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Posts tagged ‘historical thinking’

It’s no Hamilton. But maybe it’s . . . better?

I know.

That can’t be right, can it? A musical about the founding of America that’s better than that tired, old Hamilton thing? I mean, we’re talking about a musical that was Hamilton before there was a Hamilton. Before there was even a Lin-Manuel Miranda.

So I’m guessing it’s a musical that many of you haven’t heard about. I had the chance to see a performance of it back in the day – like, seriously back in the day – at the amazing Wichita Musical Theater. And, of course, then I had to go and find the movie based on the Broadway version.

Cause we know how powerful poetry and music and emotion and pop culture and all the things that make Hamilton so awesome can be to encourage student connections to historical content. So why not go back a bit to the original Founding Fathers musical that ruffled a few feathers of its own?

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Which one doesn’t belong? Non-examples saving the day

We get so many of our great ideas from other content areas.

The useful History Frame graphic organizer is really just an American Lit Story Frame in disguise. The engaging Discrepant Event Inquiry strategy has its roots in science and pre-med programs. Who doesn’t love a great set of Structure Strips? Elementary language arts.

And now we’ve got Which One Doesn’t Belong, an activity that has been bumping around math classrooms for centuries.

If you’ve ever played the awesome card game Set, then you’ve messed with the idea of Which One Doesn’t Belong. The rules of the game are simple: Collect as many sets of cards as possible. You create sets by combining three cards that are either All Alike or All Different in each of four different features. To be a set, each of the card’s features (color, shape, number, shading) must be all the same on each card or all different on each card. So this is an example of a Set:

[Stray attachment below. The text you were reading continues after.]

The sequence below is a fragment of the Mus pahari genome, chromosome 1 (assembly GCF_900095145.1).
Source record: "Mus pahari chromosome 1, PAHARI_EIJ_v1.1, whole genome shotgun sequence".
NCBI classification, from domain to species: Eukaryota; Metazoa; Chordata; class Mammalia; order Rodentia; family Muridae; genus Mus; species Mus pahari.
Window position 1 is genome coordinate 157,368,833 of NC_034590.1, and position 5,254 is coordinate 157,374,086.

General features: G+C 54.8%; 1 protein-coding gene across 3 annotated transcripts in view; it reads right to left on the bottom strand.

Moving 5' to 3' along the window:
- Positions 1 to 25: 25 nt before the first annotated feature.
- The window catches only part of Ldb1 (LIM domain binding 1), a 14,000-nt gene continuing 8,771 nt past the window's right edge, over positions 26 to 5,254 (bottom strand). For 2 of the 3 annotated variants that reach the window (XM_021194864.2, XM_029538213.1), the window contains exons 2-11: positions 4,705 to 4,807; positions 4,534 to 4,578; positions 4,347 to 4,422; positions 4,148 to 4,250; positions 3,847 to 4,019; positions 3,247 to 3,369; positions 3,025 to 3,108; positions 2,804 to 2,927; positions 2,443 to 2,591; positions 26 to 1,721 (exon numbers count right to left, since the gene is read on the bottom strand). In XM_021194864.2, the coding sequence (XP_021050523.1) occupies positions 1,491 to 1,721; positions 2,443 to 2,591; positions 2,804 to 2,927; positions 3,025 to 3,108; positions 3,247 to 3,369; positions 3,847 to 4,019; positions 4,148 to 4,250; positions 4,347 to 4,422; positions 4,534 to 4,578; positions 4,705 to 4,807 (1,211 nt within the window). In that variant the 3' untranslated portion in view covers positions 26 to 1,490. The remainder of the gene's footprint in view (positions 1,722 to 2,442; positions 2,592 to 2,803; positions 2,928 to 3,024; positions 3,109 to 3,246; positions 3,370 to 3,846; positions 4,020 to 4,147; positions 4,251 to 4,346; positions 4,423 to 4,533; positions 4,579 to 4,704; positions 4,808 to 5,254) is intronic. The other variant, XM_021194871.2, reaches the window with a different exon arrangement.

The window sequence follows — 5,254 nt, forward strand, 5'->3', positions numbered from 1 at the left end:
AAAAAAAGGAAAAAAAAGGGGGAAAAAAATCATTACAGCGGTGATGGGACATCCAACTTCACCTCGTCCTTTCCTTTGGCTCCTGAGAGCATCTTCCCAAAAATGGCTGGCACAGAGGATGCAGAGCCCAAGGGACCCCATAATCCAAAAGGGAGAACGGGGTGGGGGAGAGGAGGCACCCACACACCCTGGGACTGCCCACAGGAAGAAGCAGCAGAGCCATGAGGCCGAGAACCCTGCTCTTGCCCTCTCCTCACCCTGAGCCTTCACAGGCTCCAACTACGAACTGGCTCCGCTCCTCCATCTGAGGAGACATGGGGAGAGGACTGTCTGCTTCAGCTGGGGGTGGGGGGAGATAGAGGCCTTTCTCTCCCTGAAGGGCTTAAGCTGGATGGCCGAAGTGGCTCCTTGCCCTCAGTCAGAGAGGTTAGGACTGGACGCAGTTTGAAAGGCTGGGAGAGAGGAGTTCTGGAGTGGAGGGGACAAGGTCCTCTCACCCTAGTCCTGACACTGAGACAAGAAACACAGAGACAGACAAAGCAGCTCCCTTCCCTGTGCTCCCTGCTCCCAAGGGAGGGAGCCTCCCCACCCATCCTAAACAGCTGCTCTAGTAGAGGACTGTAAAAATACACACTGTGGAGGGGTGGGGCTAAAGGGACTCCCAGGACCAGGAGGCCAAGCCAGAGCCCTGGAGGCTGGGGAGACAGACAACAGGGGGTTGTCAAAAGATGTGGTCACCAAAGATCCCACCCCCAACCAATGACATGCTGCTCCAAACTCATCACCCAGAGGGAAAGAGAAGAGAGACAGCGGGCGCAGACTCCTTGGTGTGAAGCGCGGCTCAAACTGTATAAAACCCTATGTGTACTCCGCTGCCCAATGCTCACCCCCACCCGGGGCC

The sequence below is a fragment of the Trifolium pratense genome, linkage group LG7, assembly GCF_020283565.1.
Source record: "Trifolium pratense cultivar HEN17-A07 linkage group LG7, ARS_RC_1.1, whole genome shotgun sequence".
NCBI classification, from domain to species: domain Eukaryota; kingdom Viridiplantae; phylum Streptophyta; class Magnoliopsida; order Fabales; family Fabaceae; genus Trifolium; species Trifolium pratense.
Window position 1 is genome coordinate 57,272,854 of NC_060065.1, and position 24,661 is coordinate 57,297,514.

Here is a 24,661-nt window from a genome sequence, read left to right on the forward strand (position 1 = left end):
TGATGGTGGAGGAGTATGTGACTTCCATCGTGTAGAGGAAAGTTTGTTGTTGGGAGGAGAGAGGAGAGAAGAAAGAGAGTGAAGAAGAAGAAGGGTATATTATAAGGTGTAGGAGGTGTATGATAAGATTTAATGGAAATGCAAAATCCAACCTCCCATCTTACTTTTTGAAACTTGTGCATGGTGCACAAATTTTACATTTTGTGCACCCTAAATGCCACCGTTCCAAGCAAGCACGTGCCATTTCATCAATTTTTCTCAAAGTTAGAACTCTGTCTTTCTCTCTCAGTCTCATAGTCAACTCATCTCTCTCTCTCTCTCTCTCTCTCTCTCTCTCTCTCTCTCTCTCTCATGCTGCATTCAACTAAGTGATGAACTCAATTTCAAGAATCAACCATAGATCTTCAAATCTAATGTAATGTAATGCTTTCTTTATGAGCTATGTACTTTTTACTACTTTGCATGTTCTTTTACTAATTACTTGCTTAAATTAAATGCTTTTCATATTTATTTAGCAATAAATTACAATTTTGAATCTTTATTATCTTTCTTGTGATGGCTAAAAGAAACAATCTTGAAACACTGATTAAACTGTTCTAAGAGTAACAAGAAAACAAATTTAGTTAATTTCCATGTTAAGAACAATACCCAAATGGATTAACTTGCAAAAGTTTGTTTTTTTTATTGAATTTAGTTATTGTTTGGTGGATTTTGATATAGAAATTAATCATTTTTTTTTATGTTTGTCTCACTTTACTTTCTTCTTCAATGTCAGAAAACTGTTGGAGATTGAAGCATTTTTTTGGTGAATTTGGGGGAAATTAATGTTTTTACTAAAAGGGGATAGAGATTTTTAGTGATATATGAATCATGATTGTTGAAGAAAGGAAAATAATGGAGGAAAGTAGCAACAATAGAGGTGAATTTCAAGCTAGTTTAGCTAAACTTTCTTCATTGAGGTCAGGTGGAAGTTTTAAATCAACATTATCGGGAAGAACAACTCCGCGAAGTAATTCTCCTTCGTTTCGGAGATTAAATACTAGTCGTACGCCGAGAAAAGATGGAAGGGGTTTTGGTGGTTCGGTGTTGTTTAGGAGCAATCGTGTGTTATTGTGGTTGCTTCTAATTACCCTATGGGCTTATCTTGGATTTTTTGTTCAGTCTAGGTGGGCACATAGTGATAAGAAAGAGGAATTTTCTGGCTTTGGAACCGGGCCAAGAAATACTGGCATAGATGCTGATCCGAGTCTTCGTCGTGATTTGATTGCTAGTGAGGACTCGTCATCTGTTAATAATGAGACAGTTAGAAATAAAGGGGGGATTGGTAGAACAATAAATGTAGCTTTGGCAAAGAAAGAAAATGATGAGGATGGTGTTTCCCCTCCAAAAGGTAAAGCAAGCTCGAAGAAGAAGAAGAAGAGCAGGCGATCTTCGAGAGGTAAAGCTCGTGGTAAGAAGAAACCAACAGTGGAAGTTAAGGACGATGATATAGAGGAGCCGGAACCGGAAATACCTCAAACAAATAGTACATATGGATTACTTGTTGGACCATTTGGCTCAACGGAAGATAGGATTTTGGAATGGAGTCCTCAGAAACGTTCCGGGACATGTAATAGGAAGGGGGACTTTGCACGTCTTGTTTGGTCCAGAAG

And a non-example:

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Limit voting rights in 3 easy steps. (And how to teach your students about it.) Gerrymandering 101.

It’s as American as apple pie. We’ve been finding ways to re-organize voting districts to our advantage for years. Heck, the Kansas legislature just did it.

But I don’t think we spend enough time having kids explore the whole gerrymandering thing as part of our government / civics engagement instruction. And I don’t think enough of us or our students truly understand the power that redistricting can have on the democratic process.

“As a mapmaker, I can have more impact on an election than a campaign. More of an impact than a candidate. When, I as a mapmaker, have more of an impact on an election than the voters, the system is out of whack.”

David Winston
Republican redistricting consultant following 1990 Census

Quick primer. Gerrymandering is the legislative act of creating voting maps that favor your particular political party. And according to a Wired article from a few years ago, it usually involves one of two different tools:

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If you’re asking kids to do Popcorn Reading, you’re doing it wrong. (Here’s what to do instead.)

Earlier this week, I flashed back to a semi-obscure movie called Conspiracy Theory. Two sentence summary? The main character is freaked out because she keeps seeing this guy, meeting him in elevators, or jumping into a cab before realizing that he’s the driver. She begins to believe that this guy is out to get her but he eventually ends up saving her life, because spoiler alert, there really is a conspiracy.

I don’t think my life is in any danger but my brain jumped back to that movie because over the weekend, my news feed kept sending me to multiple articles that featured headlines like “Teaching Practices to Leave Behind” or “4 Reading Strategies to Retire this Year” or “Stuff We Know Doesn’t Work” and “Why You Shouldn’t Use These Activities in Your Class Because They Will Ruin Your Students and They’ll End up in a Movie with Mel Gibson.”

A search engine conspiracy based on something I may have said out loud within earshot of Alexa? Oh, absolutely. But I took it as a sign and it got me thinking about strategies that I used to use in the classroom and about things I still see teachers doing. Strategies that research tells us really didn’t work.

And the list got pretty big. There are a lot of things we do as teachers that we do . . . well, just because. (And full disclosure? I used almost all of them at some point.) Not because they’re research based or because we have any evidence to suggest they work. We do them perhaps because we saw someone else use them or we experienced them ourselves as students.

And we should stop.

Curious what’s on the list?

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